She has bi-lat. external tibial torsion, left much worse than right (40 degrees transmallolear angle vs 22 degrees. for info on measuring torsions, click here). remember, you should be able to draw a line from the tibial tuberosity down through the 2nd metatarsal head. 

She has a 5mm anatomical leg length deficiency on the right (see top above left).

She has femoral antetorsion right side with very little external rotation, approximately 10 degrees,  internal rotation is in excess of 50.  Left side has normal femoral versions (for a review of femoral versions and torsions, click here).  See last 2 pictures which are full internal and external rotation respectively.

She has a mild uncompensated forefoot varus (cannot really see from the pictures, you will need to take our word for it) with a relatively cavus arch to her foot(see center and last picture on right.

Neurologically, she appeared to have integrity with respect to sensation, motor strength and deep tendon reflexes in the lower extremities.


Pathomechanical alignment as described.  Severe left external tibial torsion. MIld to moderate right. Femoral antetorsion right.


We are going to build her a medium heel cup full length modified UCB orthotic inverting the cast bi-lat. left greater than right.  We gave her  balance and coordination exercises, heel walking, lift/spread/reach and one leg balancing. She will follow up for a dispense.  Her mother will try to get a better fitting ski boot as the one she has currently is two sizes too big. She will return for a dispense. She should consider wearing the orthotics in everyday footwear as well. We will do a follow up post in a few weeks. 

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Wow! What would you do?

This is part 1 of a 2 part post. Look for the other one a few minutes after this one with a video up top for the conclusion

PRESENTING PROBLEM: This 54 YO female patient presents with with left sided knee pain.  She had a total knee replacement (TKR) done in 2011.  She’s had a significant amount of discomfort on the medial aspect of the knee since then. She had an MRI of the hip done thinking the problem was there, and found nothing.   She is walking with a bad limp, left leg is half inch shorter than the right.  Pain is worse at night, changes with weather.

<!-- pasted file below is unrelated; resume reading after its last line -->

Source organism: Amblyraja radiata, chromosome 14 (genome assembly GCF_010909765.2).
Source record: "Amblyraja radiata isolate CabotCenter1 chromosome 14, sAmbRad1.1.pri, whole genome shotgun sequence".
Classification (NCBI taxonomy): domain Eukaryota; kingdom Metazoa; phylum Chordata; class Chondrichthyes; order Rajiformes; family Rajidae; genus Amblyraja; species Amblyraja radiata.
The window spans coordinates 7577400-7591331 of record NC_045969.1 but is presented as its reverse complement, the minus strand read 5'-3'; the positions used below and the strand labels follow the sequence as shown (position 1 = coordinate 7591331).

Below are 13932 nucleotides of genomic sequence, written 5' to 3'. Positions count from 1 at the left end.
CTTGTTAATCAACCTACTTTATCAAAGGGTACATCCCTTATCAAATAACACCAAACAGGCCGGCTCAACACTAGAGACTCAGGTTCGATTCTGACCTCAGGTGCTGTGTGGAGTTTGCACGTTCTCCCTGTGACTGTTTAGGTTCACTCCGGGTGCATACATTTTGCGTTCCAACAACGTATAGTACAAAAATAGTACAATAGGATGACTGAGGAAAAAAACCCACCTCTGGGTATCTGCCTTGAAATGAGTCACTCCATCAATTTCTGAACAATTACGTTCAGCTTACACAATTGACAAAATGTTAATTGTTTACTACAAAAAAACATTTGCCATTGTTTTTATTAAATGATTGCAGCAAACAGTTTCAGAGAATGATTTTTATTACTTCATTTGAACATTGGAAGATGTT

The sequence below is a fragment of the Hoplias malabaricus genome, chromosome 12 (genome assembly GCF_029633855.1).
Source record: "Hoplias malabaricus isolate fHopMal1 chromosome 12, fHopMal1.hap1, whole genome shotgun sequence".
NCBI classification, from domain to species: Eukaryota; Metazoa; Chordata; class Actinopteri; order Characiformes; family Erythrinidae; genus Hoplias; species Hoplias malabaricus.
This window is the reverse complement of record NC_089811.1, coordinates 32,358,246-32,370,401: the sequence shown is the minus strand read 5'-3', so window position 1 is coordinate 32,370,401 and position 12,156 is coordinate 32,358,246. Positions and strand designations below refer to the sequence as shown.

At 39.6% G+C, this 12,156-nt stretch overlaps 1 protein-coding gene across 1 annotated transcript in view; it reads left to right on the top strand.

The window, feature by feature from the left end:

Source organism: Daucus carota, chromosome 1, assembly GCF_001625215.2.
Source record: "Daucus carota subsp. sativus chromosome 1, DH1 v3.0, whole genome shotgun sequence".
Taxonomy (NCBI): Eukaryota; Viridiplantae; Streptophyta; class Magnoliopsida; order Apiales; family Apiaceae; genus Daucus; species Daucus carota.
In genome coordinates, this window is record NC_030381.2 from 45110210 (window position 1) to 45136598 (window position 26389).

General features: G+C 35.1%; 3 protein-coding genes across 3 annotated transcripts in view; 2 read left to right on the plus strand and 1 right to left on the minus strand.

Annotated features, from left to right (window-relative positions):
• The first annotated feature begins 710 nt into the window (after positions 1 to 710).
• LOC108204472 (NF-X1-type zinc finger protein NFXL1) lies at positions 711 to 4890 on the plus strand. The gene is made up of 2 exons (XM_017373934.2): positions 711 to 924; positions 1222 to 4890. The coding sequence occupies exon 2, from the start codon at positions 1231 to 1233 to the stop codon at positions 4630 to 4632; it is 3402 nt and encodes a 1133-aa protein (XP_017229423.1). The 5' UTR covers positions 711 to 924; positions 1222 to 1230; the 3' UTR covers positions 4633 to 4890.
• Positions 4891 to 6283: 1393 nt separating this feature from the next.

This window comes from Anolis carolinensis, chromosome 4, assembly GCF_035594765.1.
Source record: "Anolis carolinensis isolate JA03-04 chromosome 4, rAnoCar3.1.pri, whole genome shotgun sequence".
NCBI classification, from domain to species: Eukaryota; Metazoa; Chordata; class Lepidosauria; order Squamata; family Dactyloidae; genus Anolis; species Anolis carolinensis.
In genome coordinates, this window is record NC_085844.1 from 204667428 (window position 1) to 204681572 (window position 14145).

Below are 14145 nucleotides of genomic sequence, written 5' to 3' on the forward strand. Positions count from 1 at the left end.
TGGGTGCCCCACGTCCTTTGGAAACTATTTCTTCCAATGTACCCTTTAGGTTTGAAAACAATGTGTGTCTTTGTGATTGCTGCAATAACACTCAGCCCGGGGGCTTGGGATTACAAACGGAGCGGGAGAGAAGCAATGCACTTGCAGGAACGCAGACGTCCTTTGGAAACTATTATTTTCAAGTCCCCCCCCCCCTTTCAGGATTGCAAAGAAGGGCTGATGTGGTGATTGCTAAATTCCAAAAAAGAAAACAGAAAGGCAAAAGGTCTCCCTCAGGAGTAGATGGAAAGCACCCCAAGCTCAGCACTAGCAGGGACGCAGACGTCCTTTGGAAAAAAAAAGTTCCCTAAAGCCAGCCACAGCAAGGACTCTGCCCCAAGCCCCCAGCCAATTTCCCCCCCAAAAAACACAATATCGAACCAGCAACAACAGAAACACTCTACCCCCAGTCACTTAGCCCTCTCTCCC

She has knee pain on the lateral aspect (points to tibial plateau and joint line) with swelling that goes down to the ankle left side.  She has been wearing a “Good Feet” OTC orthotic on the left side which she states helps quite a bit.

Generally speaking, stretching and analgesics make the discomfort better.    Ibuprofen 400 mg. b.i.d. can take the edge off  Soft sided brace (neoprene sleeve) makes a difference as well. The hard sided brace gives her difficulty.

WORK HISTORY: She works for a preschool.  Her job involves standing and getting up and down a lot.  

FAMILY HISTORY:  She has left sided lid ptosis, this evidently is familial.  

PHYSICAL EXAM:  She stood 5’ 1” and weighed approx. 150 pounds.

Viewing the knees bi-lat., the left knee is markedly externally rotated.

She does have a left short leg; tibial and femoral.  She has bilateral tibial torsion (look at the tibial tuberosities and drop a line straight down; it should pass through the 2nd metatarsal head) and marked internal tibial torsion on the left side (>60 degrees) with femoral retrotorsion (less than 8 degree angle of femoral head with the shaft) on this side.  There is no rotation of the thigh or leg past zero degrees midline. .  She had 10 degrees of tibial varum on the left hand side.  Her Q-angle is 10 degrees on that side.  There is plantar flexion inversion of the foot.  Left lower extremity has less sensation secondary to the her TKR  surgery.

Gait evaluation reveals a fair amount of midfoot pronation noted on the left hand side in addition to an intoed gait.  She has to lean her body over to the left to get the right leg to clear.

Some mild weakness noted of hip abduction musculature left hand side gluteus medius, middle and anterior fibers. Knee stability tests were negative.

Neurologically, otherwise, she had full integrity with respect to sensation, motor strength and deep tendon reflexes in the upper and lower extremities.

Please see part 2 of this post for additional info including our assessment and what WE did.

 The Gait Guys. Making it real, each and every post here on the blog.

special thanks to SZ for allowing us to publish her case, so others can learn

How do you measure tibial torsion anyway?

With all the talk on the Crossfit blog about the knees out debate, we though we would shed some light on measuring torsions, beginning with tibial torsion, since this does not seem to have been taken account of in the discussion and we feel it is germane. 

Yo may have seen some of our other posts in tibial torsion here or here; this post will serve to help you measure it. 

Looking at the top left picture: we can see that the axis of the tibial plateau and the transmalleolar axis (an imaginary line drawn through the medial and lateral malleolus) are parallel at birth (net angle zero) and progress to 22 degrees at skeletal maturity, resulting from the outward rotation of the tibia of about 1-1.5 degrees per year. This results in a normal external tibial version of about 17-18 degrees (you subtract 5 degrees for the talar neck angle, talked about in the link above). Note that this is the normal or ideal angle we would expect (hope?) to see. Go 2 standard deviations in either direction and we have external and internal tibial torsions.